The effects of strength training on quality of life in patients with Parkinson's Disease
AdvisorNyberg, Sue M.; Wilson, Camilla
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Brettmann, A., Kerschen, J., Parsons, J., & Price, L. 2014. The Effects of Strength Training on Quality of Life in Patients with Parkinson's Disease. -- In Proceedings: 10th Annual Symposium on Graduate Research and Scholarly Projects. Wichita, Ks: Wichita State University, p. 64
Research suggests that aerobic exercise reduces symptoms and improves quality of life in individuals with Parkinson's disease; however, there is a lack of research on the effects of strength training. A pilot study was conducted to investigate the effect of supervised strength training on the quality of life (QOL) in Parkinson's patients. Eleven participants were recruited from the community to undergo an 8-week exercise program utilizing the Total Resistance Exercise (TRX) suspension system. QOL measures were assessed pre- and post-intervention using the UPDRS and PDQ-8 questionnaires. Data was analyzed using descriptive statistics, showing no significant results but many positive outcomes. Fatigue and lightheadedness on standing demonstrated the greatest improvements. All individuals safely completed the intervention and considered it to be worthwhile.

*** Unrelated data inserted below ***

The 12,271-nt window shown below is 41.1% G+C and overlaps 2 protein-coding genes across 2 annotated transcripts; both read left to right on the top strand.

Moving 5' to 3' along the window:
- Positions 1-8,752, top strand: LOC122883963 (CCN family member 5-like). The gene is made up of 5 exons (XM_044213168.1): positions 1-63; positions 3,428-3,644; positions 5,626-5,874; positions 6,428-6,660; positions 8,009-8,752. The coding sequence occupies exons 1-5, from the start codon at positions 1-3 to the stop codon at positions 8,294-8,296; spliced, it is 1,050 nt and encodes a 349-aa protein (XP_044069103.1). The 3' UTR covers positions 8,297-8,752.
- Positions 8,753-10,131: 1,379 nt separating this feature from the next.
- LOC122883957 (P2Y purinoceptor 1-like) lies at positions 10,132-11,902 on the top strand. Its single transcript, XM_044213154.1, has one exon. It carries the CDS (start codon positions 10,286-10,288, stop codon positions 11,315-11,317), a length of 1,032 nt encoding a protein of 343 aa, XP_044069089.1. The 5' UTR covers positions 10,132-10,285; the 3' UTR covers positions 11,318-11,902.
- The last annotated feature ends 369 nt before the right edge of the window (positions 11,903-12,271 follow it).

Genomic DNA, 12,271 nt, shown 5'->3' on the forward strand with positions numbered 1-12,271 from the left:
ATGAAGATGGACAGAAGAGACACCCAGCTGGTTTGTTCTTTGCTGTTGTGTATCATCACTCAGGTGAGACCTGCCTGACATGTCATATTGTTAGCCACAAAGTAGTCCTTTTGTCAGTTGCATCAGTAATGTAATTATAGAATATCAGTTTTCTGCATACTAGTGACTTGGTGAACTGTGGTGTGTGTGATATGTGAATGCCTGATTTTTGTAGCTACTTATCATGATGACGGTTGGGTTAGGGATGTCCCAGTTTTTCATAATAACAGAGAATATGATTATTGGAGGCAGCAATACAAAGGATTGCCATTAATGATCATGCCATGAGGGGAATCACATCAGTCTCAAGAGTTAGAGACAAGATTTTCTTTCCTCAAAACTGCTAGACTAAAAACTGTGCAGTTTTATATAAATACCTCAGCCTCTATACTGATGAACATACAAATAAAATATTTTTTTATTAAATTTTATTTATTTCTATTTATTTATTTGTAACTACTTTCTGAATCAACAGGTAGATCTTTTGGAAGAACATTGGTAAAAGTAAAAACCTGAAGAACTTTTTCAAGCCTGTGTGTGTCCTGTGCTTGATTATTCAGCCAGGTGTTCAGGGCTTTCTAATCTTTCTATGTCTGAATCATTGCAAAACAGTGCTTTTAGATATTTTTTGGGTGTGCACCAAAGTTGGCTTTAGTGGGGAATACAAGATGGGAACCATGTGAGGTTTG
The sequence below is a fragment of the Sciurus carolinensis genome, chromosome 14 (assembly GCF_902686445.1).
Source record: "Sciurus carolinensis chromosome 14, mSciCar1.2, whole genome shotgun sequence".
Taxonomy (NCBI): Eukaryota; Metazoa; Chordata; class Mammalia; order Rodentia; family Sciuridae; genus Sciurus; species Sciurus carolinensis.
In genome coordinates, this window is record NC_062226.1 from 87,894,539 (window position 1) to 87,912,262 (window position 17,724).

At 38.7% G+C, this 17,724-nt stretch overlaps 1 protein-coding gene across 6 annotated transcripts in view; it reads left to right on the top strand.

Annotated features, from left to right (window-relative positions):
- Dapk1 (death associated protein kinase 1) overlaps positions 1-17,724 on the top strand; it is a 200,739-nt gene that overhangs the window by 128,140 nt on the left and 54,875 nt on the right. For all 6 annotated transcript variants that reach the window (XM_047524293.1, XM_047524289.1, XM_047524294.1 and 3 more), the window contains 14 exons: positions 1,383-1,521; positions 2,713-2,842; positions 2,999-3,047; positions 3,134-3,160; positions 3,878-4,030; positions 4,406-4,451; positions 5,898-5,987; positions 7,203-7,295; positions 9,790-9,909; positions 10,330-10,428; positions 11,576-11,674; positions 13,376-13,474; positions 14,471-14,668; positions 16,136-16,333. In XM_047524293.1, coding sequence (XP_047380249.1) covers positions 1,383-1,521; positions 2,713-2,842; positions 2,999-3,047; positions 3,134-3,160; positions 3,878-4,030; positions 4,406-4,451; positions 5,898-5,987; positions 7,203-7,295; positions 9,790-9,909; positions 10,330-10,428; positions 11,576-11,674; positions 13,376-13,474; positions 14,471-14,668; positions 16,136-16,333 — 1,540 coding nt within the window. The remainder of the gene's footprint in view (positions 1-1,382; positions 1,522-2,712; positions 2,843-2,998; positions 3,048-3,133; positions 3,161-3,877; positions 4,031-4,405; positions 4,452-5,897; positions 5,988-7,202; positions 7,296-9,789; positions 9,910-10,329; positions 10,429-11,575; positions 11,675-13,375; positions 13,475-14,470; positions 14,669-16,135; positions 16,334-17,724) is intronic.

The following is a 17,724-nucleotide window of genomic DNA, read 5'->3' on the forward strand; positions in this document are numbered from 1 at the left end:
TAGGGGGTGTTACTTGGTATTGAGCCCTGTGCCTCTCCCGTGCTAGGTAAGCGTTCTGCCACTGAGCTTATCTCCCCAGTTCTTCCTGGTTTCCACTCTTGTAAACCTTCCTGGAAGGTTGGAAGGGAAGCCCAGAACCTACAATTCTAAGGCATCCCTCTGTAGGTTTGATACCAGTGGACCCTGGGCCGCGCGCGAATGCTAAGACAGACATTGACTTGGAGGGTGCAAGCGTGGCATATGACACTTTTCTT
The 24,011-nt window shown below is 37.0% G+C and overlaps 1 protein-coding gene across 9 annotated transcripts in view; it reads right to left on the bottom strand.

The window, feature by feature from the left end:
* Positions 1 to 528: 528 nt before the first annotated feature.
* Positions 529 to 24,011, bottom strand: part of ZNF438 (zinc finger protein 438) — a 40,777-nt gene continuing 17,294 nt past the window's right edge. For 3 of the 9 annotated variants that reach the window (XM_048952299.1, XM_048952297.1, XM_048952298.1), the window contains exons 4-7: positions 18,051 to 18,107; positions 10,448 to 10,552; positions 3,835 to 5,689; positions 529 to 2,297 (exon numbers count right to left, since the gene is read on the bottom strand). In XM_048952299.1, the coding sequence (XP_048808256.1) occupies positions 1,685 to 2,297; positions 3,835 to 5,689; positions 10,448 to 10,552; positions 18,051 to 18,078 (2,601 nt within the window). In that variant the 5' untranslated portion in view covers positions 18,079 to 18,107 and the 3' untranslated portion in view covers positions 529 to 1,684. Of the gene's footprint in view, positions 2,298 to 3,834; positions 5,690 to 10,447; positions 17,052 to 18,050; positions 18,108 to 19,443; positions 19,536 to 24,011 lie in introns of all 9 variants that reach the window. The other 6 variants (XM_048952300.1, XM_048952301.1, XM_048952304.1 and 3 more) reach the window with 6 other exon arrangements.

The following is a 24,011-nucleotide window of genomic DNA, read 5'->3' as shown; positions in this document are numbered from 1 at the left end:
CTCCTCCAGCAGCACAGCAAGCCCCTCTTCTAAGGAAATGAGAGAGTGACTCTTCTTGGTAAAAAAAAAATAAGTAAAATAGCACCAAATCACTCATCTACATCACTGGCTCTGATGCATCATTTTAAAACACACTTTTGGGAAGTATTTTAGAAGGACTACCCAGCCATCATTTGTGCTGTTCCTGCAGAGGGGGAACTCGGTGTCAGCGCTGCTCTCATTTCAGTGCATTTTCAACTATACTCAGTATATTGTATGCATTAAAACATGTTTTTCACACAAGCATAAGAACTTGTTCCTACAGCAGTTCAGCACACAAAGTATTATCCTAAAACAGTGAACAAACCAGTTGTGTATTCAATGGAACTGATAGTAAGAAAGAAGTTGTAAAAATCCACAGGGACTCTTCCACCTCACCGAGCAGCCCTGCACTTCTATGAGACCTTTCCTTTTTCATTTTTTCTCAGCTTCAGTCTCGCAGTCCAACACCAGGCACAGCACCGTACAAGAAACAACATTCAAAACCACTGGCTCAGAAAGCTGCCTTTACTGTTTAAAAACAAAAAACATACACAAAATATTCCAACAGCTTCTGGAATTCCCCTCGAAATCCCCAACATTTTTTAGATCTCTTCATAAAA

Presented to the 10th Annual Symposium on Graduate Research and Scholarly Projects (GRASP) held at the Heskett Center, Wichita State University, April 25, 2014.
Research completed at the Department of Physician Assistants, College of Health Professions